Friday, June 15, 2007

B's First Year of School

It's been almost a month since B completed his first year of school, and I still find it hard to believe that I am the mother of a school age child. I remember well the early morning he was born and how beautiful he was to me. And although some things are already fuzzy to me, some things stand out and I hope they always do. His first words, his first steps, the pride and the fear of watching your little man make his way into a big, big world are impressed upon my mind like footsteps in wet sand. These are the things I ache to hold onto. My mind is one big photo album with pieces of days and chucks of time forever emblazoned on it.

His first year of school is one of those chunks of time. Surely, I don't remember the exact date that I helped his class with projects or which days he had less than stellar behavior, but they are there. The turkey made from a brown paper lunch sack, the foam picture frames, the cursed bunny made from a milk jug are there as is the shock and disappointment of his first "squiggly" face when he had a not so good day and the pride when his teacher sent home a letter two weeks into school saying that he was on a reading level beyond what he should have been.

It's the things that aren't there that make me feel sad. He is a good student and makes good grades, so much so that it's the less than perfect that made an impression. I don't really remember the days that he brought home a smiley face in behavior and Es (Excellents) on all of his work. It's the odd G (Good) that stands out. I will always remember Graduation and how much I wanted to give him a standing ovation when he got Student of the Month, but the days that got him there are a blur.

If you haven't had the joy of having a child in school or daycare, and I hadn't until this year, then you haven't fully experienced the agony of the childhood illness. If I even heard a scrap of conversation ending with the phrase "it's going around" my child came home with it. First came the tonsilitis, ear infection, and pink eye followed soon after by lice. A short, yet blessed illness intermission came around Christmas, but soon we were back in the loop with strep throat and several bouts of a mystery stomach virus. Lysol is powerless against these fiendish germs, just so you know. I am Lysol-obsessive. I shudder to think of how much worse it could have been.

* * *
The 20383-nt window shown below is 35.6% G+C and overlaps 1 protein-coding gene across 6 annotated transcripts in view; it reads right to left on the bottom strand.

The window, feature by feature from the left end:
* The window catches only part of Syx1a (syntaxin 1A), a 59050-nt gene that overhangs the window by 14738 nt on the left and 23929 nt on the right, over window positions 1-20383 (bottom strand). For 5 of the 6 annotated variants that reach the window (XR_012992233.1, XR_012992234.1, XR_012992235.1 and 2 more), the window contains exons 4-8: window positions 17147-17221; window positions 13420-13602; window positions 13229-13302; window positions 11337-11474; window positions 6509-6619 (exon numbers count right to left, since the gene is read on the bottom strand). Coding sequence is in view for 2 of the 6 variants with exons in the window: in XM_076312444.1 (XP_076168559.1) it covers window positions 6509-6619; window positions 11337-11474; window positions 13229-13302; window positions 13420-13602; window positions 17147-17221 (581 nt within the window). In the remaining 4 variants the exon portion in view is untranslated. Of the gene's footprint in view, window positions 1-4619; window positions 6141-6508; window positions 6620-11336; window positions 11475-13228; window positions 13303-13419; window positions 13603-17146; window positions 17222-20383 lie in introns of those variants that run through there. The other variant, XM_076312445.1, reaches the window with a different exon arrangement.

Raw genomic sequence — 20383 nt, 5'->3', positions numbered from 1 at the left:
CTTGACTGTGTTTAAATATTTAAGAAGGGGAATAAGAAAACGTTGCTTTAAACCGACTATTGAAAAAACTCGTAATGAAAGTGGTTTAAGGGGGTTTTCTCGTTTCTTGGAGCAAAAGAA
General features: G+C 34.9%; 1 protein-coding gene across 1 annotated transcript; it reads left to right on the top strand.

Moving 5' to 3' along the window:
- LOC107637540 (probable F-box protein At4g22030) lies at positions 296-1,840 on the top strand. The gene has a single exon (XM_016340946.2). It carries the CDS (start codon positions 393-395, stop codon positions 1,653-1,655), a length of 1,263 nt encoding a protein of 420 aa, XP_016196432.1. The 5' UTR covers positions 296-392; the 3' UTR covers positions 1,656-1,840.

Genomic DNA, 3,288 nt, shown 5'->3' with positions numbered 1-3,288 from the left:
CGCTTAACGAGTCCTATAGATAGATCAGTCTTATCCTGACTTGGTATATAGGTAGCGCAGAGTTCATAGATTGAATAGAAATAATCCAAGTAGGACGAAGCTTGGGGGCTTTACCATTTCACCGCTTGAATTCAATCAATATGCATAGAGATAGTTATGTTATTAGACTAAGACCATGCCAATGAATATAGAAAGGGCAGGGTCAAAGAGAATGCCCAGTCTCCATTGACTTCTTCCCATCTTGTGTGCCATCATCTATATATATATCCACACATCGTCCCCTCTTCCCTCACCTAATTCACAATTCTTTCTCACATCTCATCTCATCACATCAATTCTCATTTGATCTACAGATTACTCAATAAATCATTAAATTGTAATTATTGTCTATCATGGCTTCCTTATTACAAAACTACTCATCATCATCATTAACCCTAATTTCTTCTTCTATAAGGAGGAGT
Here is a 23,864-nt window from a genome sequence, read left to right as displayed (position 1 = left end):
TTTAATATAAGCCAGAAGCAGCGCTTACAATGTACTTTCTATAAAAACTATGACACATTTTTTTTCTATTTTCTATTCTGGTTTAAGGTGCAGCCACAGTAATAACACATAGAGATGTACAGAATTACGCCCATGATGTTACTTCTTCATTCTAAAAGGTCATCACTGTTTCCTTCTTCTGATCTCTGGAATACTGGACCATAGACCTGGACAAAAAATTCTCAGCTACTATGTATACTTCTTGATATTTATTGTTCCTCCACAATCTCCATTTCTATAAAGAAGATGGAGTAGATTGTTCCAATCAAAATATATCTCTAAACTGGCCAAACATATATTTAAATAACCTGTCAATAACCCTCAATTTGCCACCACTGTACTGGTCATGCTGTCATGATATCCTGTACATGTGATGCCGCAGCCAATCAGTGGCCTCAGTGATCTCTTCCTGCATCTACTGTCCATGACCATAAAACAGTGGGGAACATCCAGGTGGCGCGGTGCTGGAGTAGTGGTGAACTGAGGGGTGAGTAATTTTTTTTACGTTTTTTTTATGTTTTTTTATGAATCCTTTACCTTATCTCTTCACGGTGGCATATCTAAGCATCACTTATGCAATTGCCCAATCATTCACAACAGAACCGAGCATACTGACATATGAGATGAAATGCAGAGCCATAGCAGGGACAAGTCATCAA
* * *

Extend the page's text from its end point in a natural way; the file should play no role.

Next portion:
There were character-building days that we will remember for a lifetime. I can only recall with laughter at the day he decided to cut his own hair at school. I have been sad and angry on the days that someone was mean or rude to him. I have cried because his heart was broken and had a conference with his teacher when I felt that he had been slighted. I am that proverbial mother bear. I'm sure he has learned some lessons too that I have not been privy to. B has been brought up to believe that everyone should play well together. Sadly, they don't and that was something that he learned this year. Right now it's that the opposite sex has cooties, but in his coming years it will be racism, sexism, ageism, etc. Tolerance and acceptance of people who are different from you is the lesson of the day now, but it's one I wish he didn't have to learn.

All in all, it was a good year and a good experience for both of us. We learned how to be more independent of each other. He moved comfortably into the role of student, perhaps more comfortably than I would have liked at the time. I moved into a different role too, more of a support role, that of cheerleader, confidante and counselor.

B is a good student, a good friend, a kind and compassionate person with a big heart. He has learned that change can be good, but has little tolerance for those who annoy him. He is a thinker, a reader and has mad math skills. He likes to be the center of attention, but doesn't mind the days that he's not. He can carry on an adult conversation with you about the planets and dinosaurs. His hand writing is not so good and he's okay with that. Your sadness makes him sad and injustice makes him mad. He's easily bored if the works too easy and prefers computer work to any other. He's just as comfortable in a large group as he is playing alone.

Most of the things he'll remember for the rest of his life are a product of this year. And those are the things I want to remember too.